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Re: Clutch went out during the ROT parade.
Yes. As brake fluid ages it absorbs water from the atmosphere. This lowers the boiling point and water is more corrosive to the bits in your braking system than brake fluid. I would flush & fill with dot 4 or dot 5.1 (not dot 5, that's not compatible) since you're having trouble with boiling.
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Now you need to bleed the clutch at the clutch slave cylinder down on the transmission to restore the clutch.
Put a wrench on the bleed valve and open it, then lightly close it. Now have someone pump the clutch a couple of times to build pressure. Then while the clutch pedal is slowly pressed down open the bleed valve, then close valve as pedal gets to floor. Repeat this bleed process until a steady stream of brake fluid comes out the bleed valve. Then you should have a good clutch again.
Bleeding the hydraulics will not improve the friction drive of the clutch in any way,your clutch drive plate is worn out and needs replacing. To bleed the hydraulic line ,make sure that the master cylinder is fully topped up,pump clutch lever several times then tie ,using a zip tie the clutch lever all the way to the handle bar,gently open the bleed screw and await fluid to start dripping from the bleed screw, this may take an hour or two but it will eventually bleed itself,once 25% of the fluid has discharged from the the master cylinder tighten up the bleed screw and this is the easiest DIY way of bleeding a hydraulic system, without a pressure bleeder.
Did any fluid come out? It has to have fluid reach the slave cylinder, and when bleed valve is open and clutch is pressed, fluid should squirt out. Open the valve and pump the clutch until fluid is forced down into the slave cylinder. Keep topping up the clutch master cylinder so it won't run dry.
Post back if still having problems. There is a tool at auto parts stores for pressure bleeding brake lines and clutch lines. It forces fluid into the lines by pressure. If nothing works, your clutch master cylinder may have failed. Take the line off at the slave cylinder and see if the master cylinder is working to push fluid through the line.
Any evidence of leaking frorm the clutch lever area or lines down to the clutch? Remove the cover on the clutch reservoir and fill. squeeze handle slowly to see if there is bubbles or fluid spray. Will most likely have to bleed the clutch. Bleed is on left side lower end of the clutch hose. Squeeze clutch lever several times and open the bleed. Close bleed and do again. When you get good solid flow of fluid, should have a good clutch. Look for leaks.
Hydraulic Clutch System BLEEDING
The clutch system can be bled using a pressure bleeder. Follow the instructions that come with the pressure bleeder for the proper pressure bleeding procedure. The maximum line pressure while pressure bleeding must not exceed 36 psi (248 kPa).
NOTE: To bleed a clutch manually requires the assistance of a second person, a section of hose that is compatible with brake fluid (preferably clear) and fits the slave cylinder bleed screw snugly and a container to catch the fluid that is bled through the system. As brake hydraulic fluid easily absorbs moisture, always use fresh fluid when bleeding a hydraulic system.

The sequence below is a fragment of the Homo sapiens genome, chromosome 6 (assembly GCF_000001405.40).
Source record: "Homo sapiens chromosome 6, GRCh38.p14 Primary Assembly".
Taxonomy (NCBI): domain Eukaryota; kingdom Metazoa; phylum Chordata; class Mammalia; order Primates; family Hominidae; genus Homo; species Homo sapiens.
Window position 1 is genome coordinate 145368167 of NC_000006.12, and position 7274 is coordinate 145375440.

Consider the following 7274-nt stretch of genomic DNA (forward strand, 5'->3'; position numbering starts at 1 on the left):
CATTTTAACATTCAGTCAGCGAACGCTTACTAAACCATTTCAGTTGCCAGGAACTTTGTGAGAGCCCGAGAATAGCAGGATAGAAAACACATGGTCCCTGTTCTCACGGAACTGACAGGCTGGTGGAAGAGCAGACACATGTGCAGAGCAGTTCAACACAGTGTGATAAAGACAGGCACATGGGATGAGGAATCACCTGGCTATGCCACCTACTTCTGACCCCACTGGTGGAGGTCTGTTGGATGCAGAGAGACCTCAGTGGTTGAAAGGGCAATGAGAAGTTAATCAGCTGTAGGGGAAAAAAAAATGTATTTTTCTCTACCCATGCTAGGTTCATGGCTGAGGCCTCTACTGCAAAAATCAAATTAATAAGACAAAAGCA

Before servicing the vehicle, refer to the precautions in the beginning of this section.
To bleed the system perform the following:
Top off the hydraulic fluid reservoir using a fluid that meets the standards of the vehicle's hydraulic system.
Open the clutch slave cylinder bleed screw and press the clutch pedal to the floor and hold the pedal down.
Close the clutch slave cylinder bleed screw.
Release the clutch pedal.
Check the hydraulic fluid level and top off as necessary.
Repeat the above steps until the discharged fluid is clean and no air bubbles appear during the bleeding process.
More than Likely your clutch reservoir is low on fluid and has leaked all the fluid out so check that first if the reservoir is empty then fill it with brake fluid. Then it will need to be bleed if you don't know how it would be better to take it to a mechanic. Let me know if you want to try it and I will help you.
1. Fill master cylinder reservoir with DOT 3 brake fluid. Raise and support vehicle. Attach bleeder hose to bleeder screw on bleed line of slave cylinder. See Fig. 1 (attached in link) . Place other end of hose in glass container 1/2 full of brake fluid. Loosen bleeder screw while holding bleeder screw fitting.
2. Have an assistant depress clutch pedal to the floor. Tighten bleeder screw and release clutch pedal. Repeat bleeding procedure until fluid entering container is free of bubbles. DO NOT allow reservoir to run out of fluid during bleeding. Refill clutch master cylinder reservoir.
CAUTION: DO NOT allow bleed line to bend or flex when loosening bleeder screw.
On a Ford Ranger you need to have the clutch master cylinder facing up when you are looking at it mounted on the vechile it is pointing down you need to have it facing up and also have a bleeding tool I went out and bought a POhoenix Injector which makes it real easy and you can do it buy your self. Good luck
The 09 models come with a "parade" mode which causes the rear cyclinder to quit firing when idling in traffic etc to combat over heating. You should be able to kick it on by rolling the throttle grip FORWARD for 5 to 10 seconds. Have you changed the pipes or air filter? If you have and never had the EFI adjusted (either factory download or fuel tuner installed) your bike could be running extra rich causing the over heating and eventual engine destruction. New Harleys run rich from the factory, any changes to the intake/exhaust system without proper fuel injection management will cause overheating. Try getting your bike into parade mode by rolling the throttle forward to the stops for a few seconds, that will cool things down.